“My agency as a disabled person is not a privilege that everyone else gets except me. People do not get to determine themselves as my proactive decision makers.”

Gabriela survived, but not everyone does when police become involved; 1 in 4 fatal police shootings involve individuals with untreated mental illness. Despite this, universities nationwide refuse to allocate funds to proper training for students and continue to advocate for calling armed campus officers in the face of a mental health crisis. This can have terrible consequences. On April 3rd, 2018, a University of Chicago Police Department (UCPD) officer “shot and gravely wounded a University of Chicago student, following reports that the student allegedly broke car and apartment windows with a metal pipe in what the student’s friend described as a “manic episode.”.

Continuing to employ police and untrained emergency responders will only serve to further the harm that disabled students face in higher education.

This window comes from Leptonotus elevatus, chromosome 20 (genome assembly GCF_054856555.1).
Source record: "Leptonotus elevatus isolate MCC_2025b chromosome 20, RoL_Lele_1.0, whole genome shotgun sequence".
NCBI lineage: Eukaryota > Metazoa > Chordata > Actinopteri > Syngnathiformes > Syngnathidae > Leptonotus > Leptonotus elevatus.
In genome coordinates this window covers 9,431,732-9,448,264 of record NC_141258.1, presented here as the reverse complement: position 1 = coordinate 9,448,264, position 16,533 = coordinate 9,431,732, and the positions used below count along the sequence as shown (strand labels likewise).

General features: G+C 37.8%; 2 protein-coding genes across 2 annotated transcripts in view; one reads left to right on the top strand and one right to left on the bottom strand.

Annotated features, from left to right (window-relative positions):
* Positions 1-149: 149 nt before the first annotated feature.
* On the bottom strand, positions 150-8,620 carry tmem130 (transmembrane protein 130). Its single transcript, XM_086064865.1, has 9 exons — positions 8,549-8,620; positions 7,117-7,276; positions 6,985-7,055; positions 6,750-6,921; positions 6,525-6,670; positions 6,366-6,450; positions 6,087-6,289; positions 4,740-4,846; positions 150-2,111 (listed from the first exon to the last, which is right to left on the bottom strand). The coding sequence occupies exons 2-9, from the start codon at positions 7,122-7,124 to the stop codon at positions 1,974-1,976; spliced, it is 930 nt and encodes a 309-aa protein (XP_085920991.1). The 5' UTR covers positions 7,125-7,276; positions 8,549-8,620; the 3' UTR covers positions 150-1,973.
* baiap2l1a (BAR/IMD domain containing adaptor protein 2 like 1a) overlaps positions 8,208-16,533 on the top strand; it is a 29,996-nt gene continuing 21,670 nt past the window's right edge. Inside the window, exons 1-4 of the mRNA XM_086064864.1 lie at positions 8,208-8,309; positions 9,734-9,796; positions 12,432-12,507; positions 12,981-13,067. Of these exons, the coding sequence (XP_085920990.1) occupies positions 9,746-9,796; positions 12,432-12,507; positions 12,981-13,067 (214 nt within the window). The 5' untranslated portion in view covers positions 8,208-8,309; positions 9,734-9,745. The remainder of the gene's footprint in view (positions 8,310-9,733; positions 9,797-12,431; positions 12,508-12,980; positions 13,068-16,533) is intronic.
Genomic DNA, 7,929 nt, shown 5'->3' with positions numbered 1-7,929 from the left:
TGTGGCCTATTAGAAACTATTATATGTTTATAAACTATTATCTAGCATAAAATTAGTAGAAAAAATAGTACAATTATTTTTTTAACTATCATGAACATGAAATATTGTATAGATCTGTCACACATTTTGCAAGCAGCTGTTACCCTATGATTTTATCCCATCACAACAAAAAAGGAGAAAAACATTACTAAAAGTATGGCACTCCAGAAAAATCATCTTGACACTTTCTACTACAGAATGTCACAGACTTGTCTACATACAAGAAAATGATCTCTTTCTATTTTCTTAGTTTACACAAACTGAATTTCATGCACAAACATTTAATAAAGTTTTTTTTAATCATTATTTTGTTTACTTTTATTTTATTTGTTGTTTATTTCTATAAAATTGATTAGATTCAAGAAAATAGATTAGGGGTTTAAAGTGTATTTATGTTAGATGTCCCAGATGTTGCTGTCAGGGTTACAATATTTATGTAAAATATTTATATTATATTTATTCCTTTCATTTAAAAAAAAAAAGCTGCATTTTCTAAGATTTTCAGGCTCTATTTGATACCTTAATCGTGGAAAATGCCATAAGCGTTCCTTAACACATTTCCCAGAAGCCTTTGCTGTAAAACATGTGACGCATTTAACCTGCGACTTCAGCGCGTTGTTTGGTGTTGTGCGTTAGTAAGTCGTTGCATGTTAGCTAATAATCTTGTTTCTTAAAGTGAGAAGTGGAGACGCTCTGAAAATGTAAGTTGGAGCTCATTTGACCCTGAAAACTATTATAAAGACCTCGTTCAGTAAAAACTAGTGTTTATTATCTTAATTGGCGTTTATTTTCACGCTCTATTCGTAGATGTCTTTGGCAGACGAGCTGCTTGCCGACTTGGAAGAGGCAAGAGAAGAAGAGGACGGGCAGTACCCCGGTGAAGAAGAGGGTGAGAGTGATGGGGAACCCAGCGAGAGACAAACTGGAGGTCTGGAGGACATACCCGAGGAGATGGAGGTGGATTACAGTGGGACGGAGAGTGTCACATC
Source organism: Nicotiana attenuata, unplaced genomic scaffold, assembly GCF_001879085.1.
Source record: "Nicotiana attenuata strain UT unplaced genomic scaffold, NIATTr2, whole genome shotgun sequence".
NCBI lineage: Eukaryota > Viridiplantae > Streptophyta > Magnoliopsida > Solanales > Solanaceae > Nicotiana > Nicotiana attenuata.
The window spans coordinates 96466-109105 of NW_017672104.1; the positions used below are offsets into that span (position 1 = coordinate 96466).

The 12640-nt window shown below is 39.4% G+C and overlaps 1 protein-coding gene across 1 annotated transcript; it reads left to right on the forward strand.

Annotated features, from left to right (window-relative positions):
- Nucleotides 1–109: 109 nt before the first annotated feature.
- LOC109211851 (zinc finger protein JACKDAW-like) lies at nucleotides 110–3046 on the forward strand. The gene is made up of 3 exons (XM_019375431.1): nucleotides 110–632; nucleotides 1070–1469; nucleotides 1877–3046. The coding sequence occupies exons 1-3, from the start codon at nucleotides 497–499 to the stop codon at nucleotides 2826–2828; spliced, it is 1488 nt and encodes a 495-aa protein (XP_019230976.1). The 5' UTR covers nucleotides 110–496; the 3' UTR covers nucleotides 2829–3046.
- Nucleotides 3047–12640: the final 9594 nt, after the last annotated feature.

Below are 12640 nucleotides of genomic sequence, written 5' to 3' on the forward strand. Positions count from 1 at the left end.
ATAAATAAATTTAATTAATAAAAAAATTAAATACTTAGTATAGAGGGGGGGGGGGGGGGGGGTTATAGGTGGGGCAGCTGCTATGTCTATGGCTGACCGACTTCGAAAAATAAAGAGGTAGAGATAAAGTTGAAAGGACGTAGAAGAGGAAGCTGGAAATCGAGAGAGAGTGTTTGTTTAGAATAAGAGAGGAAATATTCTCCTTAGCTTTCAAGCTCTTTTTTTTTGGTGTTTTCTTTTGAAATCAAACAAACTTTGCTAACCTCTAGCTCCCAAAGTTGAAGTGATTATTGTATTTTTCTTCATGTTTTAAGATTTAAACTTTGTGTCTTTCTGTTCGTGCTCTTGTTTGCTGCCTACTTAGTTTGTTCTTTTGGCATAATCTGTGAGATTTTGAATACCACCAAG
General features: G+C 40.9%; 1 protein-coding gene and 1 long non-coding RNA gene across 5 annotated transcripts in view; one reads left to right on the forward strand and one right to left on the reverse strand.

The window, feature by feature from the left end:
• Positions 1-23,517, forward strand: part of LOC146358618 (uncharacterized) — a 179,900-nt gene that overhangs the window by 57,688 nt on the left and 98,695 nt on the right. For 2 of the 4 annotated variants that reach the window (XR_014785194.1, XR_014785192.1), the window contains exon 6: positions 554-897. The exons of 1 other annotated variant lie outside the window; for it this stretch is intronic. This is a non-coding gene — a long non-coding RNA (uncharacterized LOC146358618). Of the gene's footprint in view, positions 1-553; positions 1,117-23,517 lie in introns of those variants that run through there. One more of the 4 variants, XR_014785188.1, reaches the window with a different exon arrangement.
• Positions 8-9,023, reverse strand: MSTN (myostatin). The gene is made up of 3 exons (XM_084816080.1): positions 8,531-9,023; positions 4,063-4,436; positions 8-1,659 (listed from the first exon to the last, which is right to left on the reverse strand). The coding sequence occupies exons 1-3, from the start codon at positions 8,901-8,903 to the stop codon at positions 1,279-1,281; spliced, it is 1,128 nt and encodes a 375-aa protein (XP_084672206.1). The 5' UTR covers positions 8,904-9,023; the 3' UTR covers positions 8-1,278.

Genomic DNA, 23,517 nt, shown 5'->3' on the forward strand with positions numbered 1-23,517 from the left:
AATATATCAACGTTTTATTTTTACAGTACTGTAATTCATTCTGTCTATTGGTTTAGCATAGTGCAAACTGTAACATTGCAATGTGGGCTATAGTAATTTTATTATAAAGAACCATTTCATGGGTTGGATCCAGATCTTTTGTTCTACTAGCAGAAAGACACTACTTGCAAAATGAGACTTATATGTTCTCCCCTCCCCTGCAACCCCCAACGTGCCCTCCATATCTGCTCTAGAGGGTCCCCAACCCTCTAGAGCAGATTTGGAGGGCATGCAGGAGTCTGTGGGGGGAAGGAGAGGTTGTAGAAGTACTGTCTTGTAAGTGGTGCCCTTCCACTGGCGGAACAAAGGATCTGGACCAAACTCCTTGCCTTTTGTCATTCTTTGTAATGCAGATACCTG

Having students as emergency responders could be a positive part of a university’s fabric of care, but only if students are properly trained. Unfortunately, this is not the case at Brown University, where mental health training is optional for EMTs. This lack of training leads to extremely harmful situations and, as seen in Sara Doe’s case, the University chooses to criminalize the mentally ill student instead of providing avenues of growth for the care providers. We seek trauma-informed care for our students, who have been told that they are dispensable, that their mental illness is a personal failure instead of targeting the systemic lack of training and care.

After all, disabled students do not exist to meet diversity quotas in higher education. Universities must and can do better to protect us.

This op-ed was written as part of a larger campaign to reverse Sara Doe’s suspension at Brown University. To get involved in the campaign, follow @Justice4SaraDoe on Twitter and Instagram, and Justice 4 Sara Doe on Facebook.